MRU journalism professor Sally Haney reached out to Klazsus about a potential partnership with her online journalism class and he quickly agreed. The arrangement made sense for both sides: Klazsus got additional reporting help while the students received mentorship and guidance in the classroom from an established journalist. “The students were plunged into covering stories without the usual lead-up in the semester, which can be a bit slow-paced,” Haney told me over email.
Student journalists or unpaid interns shouldn’t be a replacement for a fulltime paid reporters, of course, but as resource-strapped outlets look for ways to better cover their communities, they should look to collaborate and partner with other news organizations or even less traditional outlets.
Klaszus said it was difficult at first to give up some control, but it ultimately benefited The Sprawl and created a more exhaustive edition as a result.
“You’re giving up control of your editorial process to a degree,” he said. “That’s tough. As a longtime journalist who’s just used to doing my own thing, that’s challenging. But different things emerge in that. You invite the community into it — including these journalism students, who are keen to do this — and you end up with something better and more robust.”
• Let’s take a drive through the sprawl: This is almost a cliché at this point, but it’s worth repeating: You can’t just report and publish stories and hope they find an audience. You have to think about how you will reach readers and ensure that your story reaches the appropriate audiences.
Klaszus has taken this a step further by asking members to help choose the topics he covers.
“As soon as you go out and say that, people have something to say if you’ve chosen something that’s a matter of civic importance that people are talking about and care about,” he said. “It just opens up the editorial process and makes it way more participatory as opposed to just going away and putting together something that might be really high-quality journalism, but if you just send it out the door complete you might have missed something there.”
He’s also made a point of getting out into the city and meeting people at coffee shops, bars, parks, or wherever they may be. The benefit of being a solo newsroom is that you can work from anywhere, and Klaszus takes full advantage of it.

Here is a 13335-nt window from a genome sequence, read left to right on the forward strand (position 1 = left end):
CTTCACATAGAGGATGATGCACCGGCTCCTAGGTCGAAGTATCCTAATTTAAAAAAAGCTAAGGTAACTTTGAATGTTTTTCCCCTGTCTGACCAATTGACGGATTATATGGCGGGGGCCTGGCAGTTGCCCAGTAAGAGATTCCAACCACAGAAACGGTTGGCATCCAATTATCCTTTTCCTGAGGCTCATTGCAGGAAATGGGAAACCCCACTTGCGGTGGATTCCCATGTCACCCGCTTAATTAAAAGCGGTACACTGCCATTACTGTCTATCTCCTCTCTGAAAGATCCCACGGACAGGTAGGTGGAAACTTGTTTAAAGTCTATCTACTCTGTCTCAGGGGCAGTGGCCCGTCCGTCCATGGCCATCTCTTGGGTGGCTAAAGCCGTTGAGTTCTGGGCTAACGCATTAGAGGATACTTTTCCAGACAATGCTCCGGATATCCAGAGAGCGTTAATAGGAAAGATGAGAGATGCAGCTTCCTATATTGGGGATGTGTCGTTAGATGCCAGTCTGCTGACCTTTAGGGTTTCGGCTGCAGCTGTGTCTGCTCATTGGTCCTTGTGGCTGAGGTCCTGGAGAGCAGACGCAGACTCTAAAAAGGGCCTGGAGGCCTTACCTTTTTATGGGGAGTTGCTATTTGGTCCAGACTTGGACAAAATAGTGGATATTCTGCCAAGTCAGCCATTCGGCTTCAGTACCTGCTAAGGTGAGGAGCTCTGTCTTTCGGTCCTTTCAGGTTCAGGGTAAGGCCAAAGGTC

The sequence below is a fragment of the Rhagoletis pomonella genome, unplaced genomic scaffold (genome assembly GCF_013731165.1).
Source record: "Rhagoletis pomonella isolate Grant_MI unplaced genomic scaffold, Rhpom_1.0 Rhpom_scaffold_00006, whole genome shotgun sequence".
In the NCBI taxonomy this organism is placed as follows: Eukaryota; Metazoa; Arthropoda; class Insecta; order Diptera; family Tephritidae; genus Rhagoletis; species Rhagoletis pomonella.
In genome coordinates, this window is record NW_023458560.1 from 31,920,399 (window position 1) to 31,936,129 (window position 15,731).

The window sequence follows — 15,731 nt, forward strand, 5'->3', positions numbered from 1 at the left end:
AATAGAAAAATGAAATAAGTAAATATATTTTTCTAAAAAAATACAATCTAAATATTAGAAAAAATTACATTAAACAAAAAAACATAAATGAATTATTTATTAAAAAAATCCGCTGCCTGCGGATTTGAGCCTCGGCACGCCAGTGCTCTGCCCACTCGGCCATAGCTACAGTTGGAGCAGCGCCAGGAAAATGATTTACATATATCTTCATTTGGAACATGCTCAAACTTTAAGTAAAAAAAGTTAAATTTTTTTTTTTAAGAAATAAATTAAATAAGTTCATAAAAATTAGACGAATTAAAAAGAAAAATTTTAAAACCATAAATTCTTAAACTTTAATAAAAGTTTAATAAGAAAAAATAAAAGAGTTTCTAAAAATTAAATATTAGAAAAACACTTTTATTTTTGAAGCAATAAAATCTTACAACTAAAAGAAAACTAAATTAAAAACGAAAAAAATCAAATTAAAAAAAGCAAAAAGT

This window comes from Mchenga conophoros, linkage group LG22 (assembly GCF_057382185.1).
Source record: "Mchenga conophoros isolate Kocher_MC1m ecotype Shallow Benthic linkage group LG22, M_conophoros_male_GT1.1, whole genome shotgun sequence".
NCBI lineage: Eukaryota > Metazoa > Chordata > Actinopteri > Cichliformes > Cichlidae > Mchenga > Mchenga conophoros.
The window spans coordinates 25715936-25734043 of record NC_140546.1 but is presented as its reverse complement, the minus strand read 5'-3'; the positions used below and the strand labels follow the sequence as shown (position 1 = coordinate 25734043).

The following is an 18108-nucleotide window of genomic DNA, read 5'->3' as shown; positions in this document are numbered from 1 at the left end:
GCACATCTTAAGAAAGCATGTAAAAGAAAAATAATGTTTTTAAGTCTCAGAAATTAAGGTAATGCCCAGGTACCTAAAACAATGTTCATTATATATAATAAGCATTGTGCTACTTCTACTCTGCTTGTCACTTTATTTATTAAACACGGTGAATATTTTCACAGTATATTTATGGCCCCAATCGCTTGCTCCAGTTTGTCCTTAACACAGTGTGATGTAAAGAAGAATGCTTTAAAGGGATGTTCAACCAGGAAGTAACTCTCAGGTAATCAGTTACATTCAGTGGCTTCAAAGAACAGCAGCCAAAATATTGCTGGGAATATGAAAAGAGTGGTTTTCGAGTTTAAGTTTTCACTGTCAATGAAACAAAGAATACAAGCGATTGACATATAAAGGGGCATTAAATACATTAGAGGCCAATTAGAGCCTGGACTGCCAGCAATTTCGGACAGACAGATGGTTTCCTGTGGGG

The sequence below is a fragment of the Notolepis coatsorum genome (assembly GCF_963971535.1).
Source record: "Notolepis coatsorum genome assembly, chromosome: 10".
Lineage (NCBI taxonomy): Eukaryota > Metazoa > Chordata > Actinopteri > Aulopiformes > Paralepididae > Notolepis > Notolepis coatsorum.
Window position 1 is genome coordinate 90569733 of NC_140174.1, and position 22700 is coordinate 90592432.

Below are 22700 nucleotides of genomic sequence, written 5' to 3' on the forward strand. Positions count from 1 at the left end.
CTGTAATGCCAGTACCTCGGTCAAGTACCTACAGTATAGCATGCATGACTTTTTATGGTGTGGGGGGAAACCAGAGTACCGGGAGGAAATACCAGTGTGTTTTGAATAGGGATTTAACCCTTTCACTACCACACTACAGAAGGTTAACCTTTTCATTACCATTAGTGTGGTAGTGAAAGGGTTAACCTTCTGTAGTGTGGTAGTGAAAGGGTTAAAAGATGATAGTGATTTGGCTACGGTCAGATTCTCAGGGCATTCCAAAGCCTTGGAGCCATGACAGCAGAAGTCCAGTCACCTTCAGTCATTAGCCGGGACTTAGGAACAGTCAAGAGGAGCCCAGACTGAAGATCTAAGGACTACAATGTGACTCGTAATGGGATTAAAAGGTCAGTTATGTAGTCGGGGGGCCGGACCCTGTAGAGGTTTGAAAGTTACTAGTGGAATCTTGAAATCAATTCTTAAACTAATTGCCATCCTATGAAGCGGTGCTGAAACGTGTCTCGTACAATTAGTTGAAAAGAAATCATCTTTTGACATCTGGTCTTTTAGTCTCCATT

Literally working in public gives the project more visibility and can help people understand what you’re doing and how journalism works.
“People want to see you out in the community,” he said.
• I need the darkness someone please cut the lights: Klaszus intentionally designed The Sprawl to take a slower approach to covering the news.
But sticking to an incremental publishing schedule can sometimes be difficult, especially as journalists are used to constantly posting and publishing.
Ultimately though, that format is what makes The Sprawl standout and also what gives Klaszus the time he needs to report out the type of stories he wants to cover.
Given the 24/7 nature of news, there’s an understandable desire to constantly be publishing, but slowing things down and thinking about what makes the most sense for you and your publication can help better differentiate your coverage.
The fourth edition of The Sprawl is scheduled to launch later this month.
But beyond the immediate next edition, Klaszus is thinking about what long-term sustainability looks like. The Digital News Innovation Challenge program will offer some additional funding and resources to grow the site as Klaszus looks to grow the audience.
The Sprawl is reaching some of Calgary’s most involved news consumers, but Klaszus would like to expand the site beyond its core readership. He’s still figuring out how exactly to do that, and he has ideas for different formats or reporting methods, such as a children’s edition, that might help accomplish those goals. He’s also thinking about whether it would involve hiring full-time staff or other freelancers.
“Right now we have a strong initial base of support, but it’s still not enough for this to be sustainable even for just me to do this in the long-term,” he said. “It’s not enough to just do good journalism. If I take everything that I’m bringing in now and just focus it on, now we can do twice as many stories or twice as much stuff, that won’t be enough. You have to do audience development and these other facets of building those relationships.”
Want to know more?
• Last year, the Canadian government added $50 million in its budget to support local journalism. Nieman Lab has details on why this was controversial.
• A 2017 report also outlined the challenges facing the Canadian news industry and offered 12 suggestions for how to improve it. Here’s my write up of the report, also in Nieman Lab.
• And here is Arcade Fire’s Sprawl II (Mountains Beyond Mountains) — their best song, IMHO — that’s been stuck in my head all week while writing this report.